figure 4

Listeria phagocytosis, killing and Listeria-induced H2O2 production by neutrophils.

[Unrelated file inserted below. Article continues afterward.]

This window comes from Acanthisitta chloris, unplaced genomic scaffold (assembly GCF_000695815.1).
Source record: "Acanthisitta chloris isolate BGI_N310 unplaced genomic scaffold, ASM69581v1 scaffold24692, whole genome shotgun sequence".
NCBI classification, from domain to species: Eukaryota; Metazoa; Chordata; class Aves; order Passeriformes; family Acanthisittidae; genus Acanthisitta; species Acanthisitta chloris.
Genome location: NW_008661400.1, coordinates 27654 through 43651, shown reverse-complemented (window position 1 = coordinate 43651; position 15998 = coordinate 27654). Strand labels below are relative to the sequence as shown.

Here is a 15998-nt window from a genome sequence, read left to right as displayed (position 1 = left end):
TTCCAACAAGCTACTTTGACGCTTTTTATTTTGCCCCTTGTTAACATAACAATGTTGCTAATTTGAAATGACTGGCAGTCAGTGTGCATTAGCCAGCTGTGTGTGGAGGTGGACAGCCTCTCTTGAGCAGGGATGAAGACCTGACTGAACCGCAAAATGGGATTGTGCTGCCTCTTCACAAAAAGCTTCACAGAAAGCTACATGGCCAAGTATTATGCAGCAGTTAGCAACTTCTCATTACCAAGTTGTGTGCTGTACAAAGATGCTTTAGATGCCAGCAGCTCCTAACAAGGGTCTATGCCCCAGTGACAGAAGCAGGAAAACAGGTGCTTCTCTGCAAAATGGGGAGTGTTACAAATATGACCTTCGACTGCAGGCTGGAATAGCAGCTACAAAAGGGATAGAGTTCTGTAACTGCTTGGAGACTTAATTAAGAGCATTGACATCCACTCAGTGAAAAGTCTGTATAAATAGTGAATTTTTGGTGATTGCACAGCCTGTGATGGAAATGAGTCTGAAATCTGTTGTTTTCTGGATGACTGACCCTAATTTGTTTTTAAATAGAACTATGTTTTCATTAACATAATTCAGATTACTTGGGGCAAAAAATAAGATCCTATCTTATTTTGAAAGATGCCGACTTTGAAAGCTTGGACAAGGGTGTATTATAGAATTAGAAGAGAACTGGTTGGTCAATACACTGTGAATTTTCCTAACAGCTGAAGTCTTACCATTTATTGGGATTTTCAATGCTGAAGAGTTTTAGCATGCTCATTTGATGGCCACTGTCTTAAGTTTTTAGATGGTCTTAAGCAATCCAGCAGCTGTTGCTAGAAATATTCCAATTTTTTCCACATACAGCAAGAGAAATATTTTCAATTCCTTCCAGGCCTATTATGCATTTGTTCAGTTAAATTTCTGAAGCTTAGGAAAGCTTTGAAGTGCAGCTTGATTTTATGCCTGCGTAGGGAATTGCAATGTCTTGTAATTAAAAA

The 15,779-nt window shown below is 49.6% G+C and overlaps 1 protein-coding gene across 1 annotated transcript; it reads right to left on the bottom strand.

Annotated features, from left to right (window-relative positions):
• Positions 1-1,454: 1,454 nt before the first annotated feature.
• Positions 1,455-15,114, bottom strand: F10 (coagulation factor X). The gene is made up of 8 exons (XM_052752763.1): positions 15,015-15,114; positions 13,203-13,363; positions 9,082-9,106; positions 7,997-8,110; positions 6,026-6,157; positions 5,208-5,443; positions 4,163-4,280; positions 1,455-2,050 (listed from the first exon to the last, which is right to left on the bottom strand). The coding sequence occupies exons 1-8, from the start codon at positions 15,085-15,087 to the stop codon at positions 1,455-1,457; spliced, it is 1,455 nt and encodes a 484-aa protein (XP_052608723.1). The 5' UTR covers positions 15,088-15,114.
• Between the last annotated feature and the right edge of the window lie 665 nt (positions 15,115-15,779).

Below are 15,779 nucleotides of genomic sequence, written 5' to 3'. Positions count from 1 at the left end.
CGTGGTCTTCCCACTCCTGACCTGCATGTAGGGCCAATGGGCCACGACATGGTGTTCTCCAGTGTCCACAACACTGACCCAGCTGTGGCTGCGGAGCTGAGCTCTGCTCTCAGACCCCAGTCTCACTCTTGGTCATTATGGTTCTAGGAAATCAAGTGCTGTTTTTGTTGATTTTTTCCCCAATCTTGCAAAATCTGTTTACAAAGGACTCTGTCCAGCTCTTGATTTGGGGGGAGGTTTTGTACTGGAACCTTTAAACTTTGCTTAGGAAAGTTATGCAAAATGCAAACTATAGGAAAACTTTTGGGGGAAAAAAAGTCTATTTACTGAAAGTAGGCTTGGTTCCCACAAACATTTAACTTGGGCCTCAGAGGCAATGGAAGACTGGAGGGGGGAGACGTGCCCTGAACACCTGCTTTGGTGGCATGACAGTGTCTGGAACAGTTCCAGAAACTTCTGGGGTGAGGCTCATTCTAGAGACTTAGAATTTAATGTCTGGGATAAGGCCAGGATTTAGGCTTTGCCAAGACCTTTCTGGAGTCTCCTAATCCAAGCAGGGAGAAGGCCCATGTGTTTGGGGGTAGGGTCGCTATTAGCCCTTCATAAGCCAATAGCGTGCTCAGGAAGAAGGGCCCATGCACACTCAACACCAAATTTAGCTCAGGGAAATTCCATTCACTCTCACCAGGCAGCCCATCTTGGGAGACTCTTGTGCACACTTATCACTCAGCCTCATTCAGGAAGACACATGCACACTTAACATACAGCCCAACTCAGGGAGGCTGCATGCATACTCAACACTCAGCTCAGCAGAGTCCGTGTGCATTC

(a) Listeria phagocytosis by mouse neutrophils. Neutrophils were incubated with 100-fold heat-inactivated Listeria for 1 h at 37°C then were stained with anti-Ly6G and anti-Listeria (, Cat#ABIN576776) antibodies. The cells were then analyzed for % positivity and mean fluorescence index (MFI) with flow cytometry. Cells with Listeria on ice were used as control (Black areas: neutrophils with Listeria on ice; Red lines: neutrophils with phagocytosed Listeria). (b) Immunofluorescence of Listeria phagocytosed by mouse neutrophils. Neutrophils were attached to chamber slides. Listeria were pre-treated with anti-Listeria antibody for 30 min and then incubated with neutrophils for 1 h followed by analysis with immunofluorescence confocal microscopy. Neutrophil nuclei were counterstained with DAPI (Green: Listeria; Blue: DAPI). (c) Listeria killing capacity of neutrophils. Mouse neutrophils were incubated with 100-fold live Listeria for 1 h at 37°C and non-phagocytosed bacteria were removed by washing. Permeabilized neutrophils were inoculated on agar plates and Listeria CFUs released by neutrophils were counted after 24 h. * significantly increased CFUs released by Fpr-deficient mouse neutrophils as compared with WT mouse cells (p = 0.006). (d) Listeria-induced H2O2 production by WT mouse neutrophils. Neutrophils (5 ×106 cells) from WT mice were primed with 1 ng/ml GM-CSF for 60 minutes then were incubated with an Fpr1-specific antagonist Boc-MLF (1 µM, 10 min), an Fpr2 specific antagonist WRW4 (2 µM, 10 min) or a TLR2 neutralizing antibody (100 ng/ml, 30 min) followed by stimulation with 100-fold heat-inactivated Listeria for 30 min at 37°C. * significantly decreased H2O2 production by neutrophils pretreated with Fpr antagonists or anti-TLR2 antibody as compared with neutrophils treated with inactivated Listeria only (p = 0.001). (e) Neutrophil production of H2O2 in response to heat-inactivated Listeria. Neutrophils (5 × 106) primed with 1 ng/ml GM-CSF for 60 minutes were incubated with 100-fold heat-inactivated Listeria. H2O2 production was measured at indicated time points. * significantly decreased H2O2 production by Fpr-deficient mouse neutrophils as compared with WT mouse neutrophils (p = 0.007, n = 3).